Lambda Ophiuchi

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Lambda Ophiuchi
Observation data
Epoch J2000      Equinox J2000
Constellation Ophiuchus
Right ascension 16h 30m 54.8229s[1]
Declination +01° 59′ 02.123″[1]
Apparent magnitude (V) 3.90[2]
Spectral type A0V+[2]
U−B color index +0.01[3]
B−V color index +0.01[3]
Variable type Suspected
Radial velocity (Rv) –13.5[4] km/s
Proper motion (μ) RA: –31.37 mas/yr
Dec.: –73.00 mas/yr
Parallax (π) 19.63 ± 1.34[1] mas
Distance 170 ± 10 ly
(51 ± 3 pc)
Period (P) 192 yr
Semi-major axis (a) 0.91″
Eccentricity (e) 0.611
Inclination (i) 23.0°
Longitude of the node (Ω) 53.3°
Periastron epoch (T) B 1939.7
Argument of periastron (ω)
Rotational velocity (v sin i) 138[6] km/s
Other designations
λ Oph, 10 Oph, HR 6149, BD+02° 3118, HD 148857, SAO 121658, HIP 80883.[2]
Database references

Lambda Ophiuchi (λ Ophiuchi, abbreviated Lambda Oph, λ Oph), also named Marfik,[7] is a binary star[8] in the constellation of Ophiuchus. It is approximately 170 light years from Earth, based on its parallax.[1]


λ Ophiuchi (Latinised to Lambda Ophiuchi) is the system's Bayer designation.

It bore the traditional name Marfik (or Marsik), meaning "the elbow" in Arabic. In 2016, the International Astronomical Union organized a Working Group on Star Names (WGSN)[9] to catalogue and standardize proper names for stars. The WGSN approved the name Marfik for this star on 12 September 2016 and it is now so entered in the IAU Catalog of Star Names.[7]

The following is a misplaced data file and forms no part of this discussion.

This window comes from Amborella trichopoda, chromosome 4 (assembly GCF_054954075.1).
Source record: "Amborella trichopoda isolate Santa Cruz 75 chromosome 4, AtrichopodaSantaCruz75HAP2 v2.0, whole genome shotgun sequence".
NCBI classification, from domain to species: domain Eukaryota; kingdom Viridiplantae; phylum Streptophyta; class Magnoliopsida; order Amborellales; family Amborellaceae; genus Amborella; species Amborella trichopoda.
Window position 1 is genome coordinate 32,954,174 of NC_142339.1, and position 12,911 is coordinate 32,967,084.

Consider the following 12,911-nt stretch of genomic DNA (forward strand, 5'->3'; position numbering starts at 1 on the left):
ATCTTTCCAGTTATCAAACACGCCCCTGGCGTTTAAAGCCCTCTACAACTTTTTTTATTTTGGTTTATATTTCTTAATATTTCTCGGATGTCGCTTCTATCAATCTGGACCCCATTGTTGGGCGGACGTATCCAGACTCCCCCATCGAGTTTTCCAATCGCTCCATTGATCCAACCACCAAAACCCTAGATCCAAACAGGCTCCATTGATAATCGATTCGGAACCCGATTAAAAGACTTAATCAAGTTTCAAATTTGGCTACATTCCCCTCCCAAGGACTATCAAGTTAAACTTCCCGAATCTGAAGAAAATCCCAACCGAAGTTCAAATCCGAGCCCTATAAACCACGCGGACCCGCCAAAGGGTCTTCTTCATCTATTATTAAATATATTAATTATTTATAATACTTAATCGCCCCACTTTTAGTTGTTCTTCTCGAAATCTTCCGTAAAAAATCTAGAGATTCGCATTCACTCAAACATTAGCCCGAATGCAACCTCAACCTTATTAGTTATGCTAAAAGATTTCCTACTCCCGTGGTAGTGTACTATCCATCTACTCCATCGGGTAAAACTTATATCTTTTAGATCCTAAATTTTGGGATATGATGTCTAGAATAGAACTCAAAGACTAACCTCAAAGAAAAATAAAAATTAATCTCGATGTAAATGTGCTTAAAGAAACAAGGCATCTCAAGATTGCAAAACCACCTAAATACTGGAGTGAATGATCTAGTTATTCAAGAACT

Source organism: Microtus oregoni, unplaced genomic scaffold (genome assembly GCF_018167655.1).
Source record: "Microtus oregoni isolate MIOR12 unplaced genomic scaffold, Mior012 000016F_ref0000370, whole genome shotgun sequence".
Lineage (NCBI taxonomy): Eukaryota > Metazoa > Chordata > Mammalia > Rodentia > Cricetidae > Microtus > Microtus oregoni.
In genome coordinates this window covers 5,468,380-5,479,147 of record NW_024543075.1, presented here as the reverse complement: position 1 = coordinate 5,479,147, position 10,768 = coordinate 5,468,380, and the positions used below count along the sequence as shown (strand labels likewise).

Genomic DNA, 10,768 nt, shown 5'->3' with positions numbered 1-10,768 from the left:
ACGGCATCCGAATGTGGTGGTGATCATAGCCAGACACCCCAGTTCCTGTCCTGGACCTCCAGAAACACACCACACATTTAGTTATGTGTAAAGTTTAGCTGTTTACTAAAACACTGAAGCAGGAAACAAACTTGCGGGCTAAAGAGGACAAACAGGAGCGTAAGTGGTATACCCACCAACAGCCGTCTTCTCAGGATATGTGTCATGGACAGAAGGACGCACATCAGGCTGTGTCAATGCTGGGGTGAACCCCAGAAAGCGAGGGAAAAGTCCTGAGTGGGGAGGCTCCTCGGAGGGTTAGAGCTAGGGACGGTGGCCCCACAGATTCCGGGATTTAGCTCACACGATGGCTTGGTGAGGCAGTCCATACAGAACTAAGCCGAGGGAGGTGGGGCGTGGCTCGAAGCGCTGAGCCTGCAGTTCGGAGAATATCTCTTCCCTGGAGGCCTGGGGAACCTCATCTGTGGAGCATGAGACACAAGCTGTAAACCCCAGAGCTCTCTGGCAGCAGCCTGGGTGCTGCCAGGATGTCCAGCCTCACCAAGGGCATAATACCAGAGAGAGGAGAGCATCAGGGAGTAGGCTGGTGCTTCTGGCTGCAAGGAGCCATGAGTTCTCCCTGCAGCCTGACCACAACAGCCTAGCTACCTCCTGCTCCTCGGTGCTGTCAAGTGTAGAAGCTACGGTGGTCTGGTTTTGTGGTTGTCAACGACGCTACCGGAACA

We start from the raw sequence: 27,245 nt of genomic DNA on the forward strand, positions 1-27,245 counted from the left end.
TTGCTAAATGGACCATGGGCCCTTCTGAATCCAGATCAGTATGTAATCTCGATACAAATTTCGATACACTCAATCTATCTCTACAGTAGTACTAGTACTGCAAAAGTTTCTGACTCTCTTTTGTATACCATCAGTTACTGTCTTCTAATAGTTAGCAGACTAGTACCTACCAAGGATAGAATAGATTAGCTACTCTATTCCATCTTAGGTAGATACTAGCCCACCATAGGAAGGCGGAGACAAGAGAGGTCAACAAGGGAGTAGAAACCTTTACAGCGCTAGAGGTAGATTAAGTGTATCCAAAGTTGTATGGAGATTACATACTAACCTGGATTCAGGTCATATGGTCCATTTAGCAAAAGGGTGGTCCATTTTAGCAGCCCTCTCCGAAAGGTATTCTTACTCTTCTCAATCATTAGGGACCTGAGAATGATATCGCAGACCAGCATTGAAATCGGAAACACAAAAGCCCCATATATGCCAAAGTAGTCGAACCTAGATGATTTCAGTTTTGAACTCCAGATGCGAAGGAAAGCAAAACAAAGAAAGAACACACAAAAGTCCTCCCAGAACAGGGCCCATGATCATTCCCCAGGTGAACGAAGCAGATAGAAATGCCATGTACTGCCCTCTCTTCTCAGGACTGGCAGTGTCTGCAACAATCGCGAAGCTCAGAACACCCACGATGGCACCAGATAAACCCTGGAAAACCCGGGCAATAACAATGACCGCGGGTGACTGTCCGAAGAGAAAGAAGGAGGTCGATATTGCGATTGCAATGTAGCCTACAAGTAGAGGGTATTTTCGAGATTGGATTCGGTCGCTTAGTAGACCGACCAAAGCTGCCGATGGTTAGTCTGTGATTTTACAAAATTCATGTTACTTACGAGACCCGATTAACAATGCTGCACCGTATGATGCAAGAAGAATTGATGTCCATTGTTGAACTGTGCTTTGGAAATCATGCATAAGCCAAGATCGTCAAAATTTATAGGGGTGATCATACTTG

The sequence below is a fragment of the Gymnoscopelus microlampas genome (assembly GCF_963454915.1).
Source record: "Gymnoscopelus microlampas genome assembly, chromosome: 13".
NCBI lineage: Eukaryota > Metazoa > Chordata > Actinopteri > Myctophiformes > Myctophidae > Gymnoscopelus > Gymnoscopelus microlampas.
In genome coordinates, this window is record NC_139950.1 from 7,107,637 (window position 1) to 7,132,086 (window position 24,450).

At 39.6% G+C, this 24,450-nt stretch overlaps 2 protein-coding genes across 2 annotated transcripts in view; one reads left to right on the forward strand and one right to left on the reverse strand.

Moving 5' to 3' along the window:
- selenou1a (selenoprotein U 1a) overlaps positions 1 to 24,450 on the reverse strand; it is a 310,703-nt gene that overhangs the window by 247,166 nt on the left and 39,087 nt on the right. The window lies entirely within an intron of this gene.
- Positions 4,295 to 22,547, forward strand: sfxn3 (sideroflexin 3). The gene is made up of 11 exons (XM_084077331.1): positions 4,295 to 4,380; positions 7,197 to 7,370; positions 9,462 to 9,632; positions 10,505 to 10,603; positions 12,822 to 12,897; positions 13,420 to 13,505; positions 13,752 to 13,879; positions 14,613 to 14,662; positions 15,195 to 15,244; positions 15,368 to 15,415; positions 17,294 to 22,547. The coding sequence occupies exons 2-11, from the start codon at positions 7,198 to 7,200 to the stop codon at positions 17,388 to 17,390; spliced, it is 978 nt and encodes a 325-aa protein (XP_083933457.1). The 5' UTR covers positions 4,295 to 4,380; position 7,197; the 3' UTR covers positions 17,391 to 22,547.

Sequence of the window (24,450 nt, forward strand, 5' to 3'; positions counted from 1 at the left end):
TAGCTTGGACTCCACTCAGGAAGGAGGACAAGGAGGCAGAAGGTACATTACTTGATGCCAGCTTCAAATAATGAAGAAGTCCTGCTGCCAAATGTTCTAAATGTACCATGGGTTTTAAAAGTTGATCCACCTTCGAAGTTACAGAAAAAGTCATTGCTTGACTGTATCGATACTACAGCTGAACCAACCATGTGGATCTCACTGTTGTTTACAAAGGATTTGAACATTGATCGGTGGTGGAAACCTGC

Lambda Ophiuchi has apparent magnitude +3.82. Its to spectral type is A1V+A. The two components orbit each other with an orbital period of 129 years.[5]


  1. ^ a b c d Perryman, M. A. C.; et al. (April 1997). "The HIPPARCOS Catalogue". Astronomy & Astrophysics. 323: L49–L52. Bibcode:1997A&A...323L..49P. 
  2. ^ a b c "lam Oph -- Variable Star". SIMBAD. Centre de Données astronomiques de Strasbourg. Retrieved 8 June 2010. 
  3. ^ a b Johnson, H. L.; et al. (1966). "UBVRIJKL photometry of the bright stars". Communications of the Lunar and Planetary Laboratory. 4 (99). Bibcode:1966CoLPL...4...99J. 
  4. ^ Evans, D. S. (June 20–24, 1966). "The Revision of the General Catalogue of Radial Velocities". In Batten, Alan Henry; Heard, John Frederick. Determination of Radial Velocities and their Applications, Proceedings from IAU Symposium no. 30. University of Toronto: International Astronomical Union. Bibcode:1967IAUS...30...57E. 
  5. ^ a b Heintz, W. D.; Strom, C. (1993). "The visual binary Lambda Ophiuchi". Astronomical Society of the Pacific. 105 (685): 293. Bibcode:1993PASP..105..293H. doi:10.1086/133145. 
  6. ^ Royer, F.; Zorec, J.; Gómez, A. E. (February 2007). "Rotational velocities of A-type stars. III. Velocity distributions". Astronomy and Astrophysics. 463 (2): 671–682. arXiv:astro-ph/0610785Freely accessible. Bibcode:2007A&A...463..671R. doi:10.1051/0004-6361:20065224. 
  7. ^ a b "IAU Catalog of Star Names". Retrieved 28 July 2016. 
  8. ^ Lastennet, E.; Fernandes, J.; Lejeune, Th. (June 2002). "A revised HRD for individual components of binary systems from BaSeL BVRI synthetic photometry. Influence of interstellar extinction and stellar rotation". Astronomy and Astrophysics. 388: 309–319. arXiv:astro-ph/0203341Freely accessible. Bibcode:2002A&A...388..309L. doi:10.1051/0004-6361:20020439. 
  9. ^ IAU Working Group on Star Names (WGSN), International Astronomical Union, retrieved 22 May 2016. 

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